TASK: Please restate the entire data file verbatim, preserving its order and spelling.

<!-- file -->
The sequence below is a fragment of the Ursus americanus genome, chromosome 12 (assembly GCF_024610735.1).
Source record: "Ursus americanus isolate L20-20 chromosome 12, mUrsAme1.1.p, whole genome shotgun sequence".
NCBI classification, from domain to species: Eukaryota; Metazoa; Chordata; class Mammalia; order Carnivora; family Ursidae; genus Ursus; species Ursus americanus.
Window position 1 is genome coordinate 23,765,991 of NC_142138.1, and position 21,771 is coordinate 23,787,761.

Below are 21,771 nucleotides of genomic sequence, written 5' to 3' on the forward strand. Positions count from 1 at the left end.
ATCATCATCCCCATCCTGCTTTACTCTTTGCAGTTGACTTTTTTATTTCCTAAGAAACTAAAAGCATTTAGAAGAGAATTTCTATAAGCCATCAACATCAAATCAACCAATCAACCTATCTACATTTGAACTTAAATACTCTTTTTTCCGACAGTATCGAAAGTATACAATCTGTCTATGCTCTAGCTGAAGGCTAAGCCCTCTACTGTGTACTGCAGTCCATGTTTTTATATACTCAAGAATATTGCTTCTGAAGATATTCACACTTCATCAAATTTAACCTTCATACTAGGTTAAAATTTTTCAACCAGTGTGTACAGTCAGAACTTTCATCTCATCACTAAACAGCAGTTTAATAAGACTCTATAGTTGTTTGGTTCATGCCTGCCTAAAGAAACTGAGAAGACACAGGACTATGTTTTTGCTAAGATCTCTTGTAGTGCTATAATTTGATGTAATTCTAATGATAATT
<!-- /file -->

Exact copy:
The sequence below is a fragment of the Ursus americanus genome, chromosome 12 (assembly GCF_024610735.1).
Source record: "Ursus americanus isolate L20-20 chromosome 12, mUrsAme1.1.p, whole genome shotgun sequence".
NCBI classification, from domain to species: Eukaryota; Metazoa; Chordata; class Mammalia; order Carnivora; family Ursidae; genus Ursus; species Ursus americanus.
Window position 1 is genome coordinate 23,765,991 of NC_142138.1, and position 21,771 is coordinate 23,787,761.

Below are 21,771 nucleotides of genomic sequence, written 5' to 3' on the forward strand. Positions count from 1 at the left end.
ATCATCATCCCCATCCTGCTTTACTCTTTGCAGTTGACTTTTTTATTTCCTAAGAAACTAAAAGCATTTAGAAGAGAATTTCTATAAGCCATCAACATCAAATCAACCAATCAACCTATCTACATTTGAACTTAAATACTCTTTTTTCCGACAGTATCGAAAGTATACAATCTGTCTATGCTCTAGCTGAAGGCTAAGCCCTCTACTGTGTACTGCAGTCCATGTTTTTATATACTCAAGAATATTGCTTCTGAAGATATTCACACTTCATCAAATTTAACCTTCATACTAGGTTAAAATTTTTCAACCAGTGTGTACAGTCAGAACTTTCATCTCATCACTAAACAGCAGTTTAATAAGACTCTATAGTTGTTTGGTTCATGCCTGCCTAAAGAAACTGAGAAGACACAGGACTATGTTTTTGCTAAGATCTCTTGTAGTGCTATAATTTGATGTAATTCTAATGATAATT